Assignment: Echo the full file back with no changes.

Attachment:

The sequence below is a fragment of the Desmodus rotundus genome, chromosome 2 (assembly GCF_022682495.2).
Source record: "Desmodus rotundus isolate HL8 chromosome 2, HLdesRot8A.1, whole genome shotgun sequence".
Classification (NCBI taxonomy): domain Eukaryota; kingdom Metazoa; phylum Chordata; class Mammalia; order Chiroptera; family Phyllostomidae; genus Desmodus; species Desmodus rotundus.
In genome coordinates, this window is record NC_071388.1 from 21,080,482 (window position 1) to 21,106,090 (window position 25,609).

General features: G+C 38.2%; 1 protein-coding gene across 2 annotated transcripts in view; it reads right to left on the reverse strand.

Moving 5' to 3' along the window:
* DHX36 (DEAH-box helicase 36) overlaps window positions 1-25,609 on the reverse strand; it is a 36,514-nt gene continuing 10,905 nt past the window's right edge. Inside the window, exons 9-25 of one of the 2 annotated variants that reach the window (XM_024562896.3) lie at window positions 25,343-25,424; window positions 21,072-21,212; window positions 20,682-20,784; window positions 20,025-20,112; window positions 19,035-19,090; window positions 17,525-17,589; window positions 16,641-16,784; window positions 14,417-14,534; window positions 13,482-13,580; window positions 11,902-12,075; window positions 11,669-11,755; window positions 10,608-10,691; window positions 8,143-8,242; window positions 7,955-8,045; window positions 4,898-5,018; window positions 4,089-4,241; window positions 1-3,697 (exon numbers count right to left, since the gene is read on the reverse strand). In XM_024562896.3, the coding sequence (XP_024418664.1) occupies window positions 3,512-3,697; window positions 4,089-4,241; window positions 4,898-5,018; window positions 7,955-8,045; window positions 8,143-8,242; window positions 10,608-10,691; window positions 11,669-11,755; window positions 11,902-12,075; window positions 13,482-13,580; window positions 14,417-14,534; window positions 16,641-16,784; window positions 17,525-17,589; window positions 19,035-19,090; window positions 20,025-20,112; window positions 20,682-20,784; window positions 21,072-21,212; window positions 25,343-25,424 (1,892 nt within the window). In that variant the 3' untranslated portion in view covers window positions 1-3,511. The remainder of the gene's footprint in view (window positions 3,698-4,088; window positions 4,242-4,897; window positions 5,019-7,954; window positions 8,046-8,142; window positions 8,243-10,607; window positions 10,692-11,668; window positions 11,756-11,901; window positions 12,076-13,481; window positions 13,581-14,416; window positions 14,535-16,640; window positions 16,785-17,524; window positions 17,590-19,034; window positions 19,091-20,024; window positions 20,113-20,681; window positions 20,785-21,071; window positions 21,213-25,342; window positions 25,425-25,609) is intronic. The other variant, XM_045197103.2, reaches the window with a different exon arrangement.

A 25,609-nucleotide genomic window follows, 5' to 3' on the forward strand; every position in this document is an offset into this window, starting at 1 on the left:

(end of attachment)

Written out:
The sequence below is a fragment of the Desmodus rotundus genome, chromosome 2 (assembly GCF_022682495.2).
Source record: "Desmodus rotundus isolate HL8 chromosome 2, HLdesRot8A.1, whole genome shotgun sequence".
Classification (NCBI taxonomy): domain Eukaryota; kingdom Metazoa; phylum Chordata; class Mammalia; order Chiroptera; family Phyllostomidae; genus Desmodus; species Desmodus rotundus.
In genome coordinates, this window is record NC_071388.1 from 21,080,482 (window position 1) to 21,106,090 (window position 25,609).

General features: G+C 38.2%; 1 protein-coding gene across 2 annotated transcripts in view; it reads right to left on the reverse strand.

Moving 5' to 3' along the window:
* DHX36 (DEAH-box helicase 36) overlaps window positions 1-25,609 on the reverse strand; it is a 36,514-nt gene continuing 10,905 nt past the window's right edge. Inside the window, exons 9-25 of one of the 2 annotated variants that reach the window (XM_024562896.3) lie at window positions 25,343-25,424; window positions 21,072-21,212; window positions 20,682-20,784; window positions 20,025-20,112; window positions 19,035-19,090; window positions 17,525-17,589; window positions 16,641-16,784; window positions 14,417-14,534; window positions 13,482-13,580; window positions 11,902-12,075; window positions 11,669-11,755; window positions 10,608-10,691; window positions 8,143-8,242; window positions 7,955-8,045; window positions 4,898-5,018; window positions 4,089-4,241; window positions 1-3,697 (exon numbers count right to left, since the gene is read on the reverse strand). In XM_024562896.3, the coding sequence (XP_024418664.1) occupies window positions 3,512-3,697; window positions 4,089-4,241; window positions 4,898-5,018; window positions 7,955-8,045; window positions 8,143-8,242; window positions 10,608-10,691; window positions 11,669-11,755; window positions 11,902-12,075; window positions 13,482-13,580; window positions 14,417-14,534; window positions 16,641-16,784; window positions 17,525-17,589; window positions 19,035-19,090; window positions 20,025-20,112; window positions 20,682-20,784; window positions 21,072-21,212; window positions 25,343-25,424 (1,892 nt within the window). In that variant the 3' untranslated portion in view covers window positions 1-3,511. The remainder of the gene's footprint in view (window positions 3,698-4,088; window positions 4,242-4,897; window positions 5,019-7,954; window positions 8,046-8,142; window positions 8,243-10,607; window positions 10,692-11,668; window positions 11,756-11,901; window positions 12,076-13,481; window positions 13,581-14,416; window positions 14,535-16,640; window positions 16,785-17,524; window positions 17,590-19,034; window positions 19,091-20,024; window positions 20,113-20,681; window positions 20,785-21,071; window positions 21,213-25,342; window positions 25,425-25,609) is intronic. The other variant, XM_045197103.2, reaches the window with a different exon arrangement.

A 25,609-nucleotide genomic window follows, 5' to 3' on the forward strand; every position in this document is an offset into this window, starting at 1 on the left: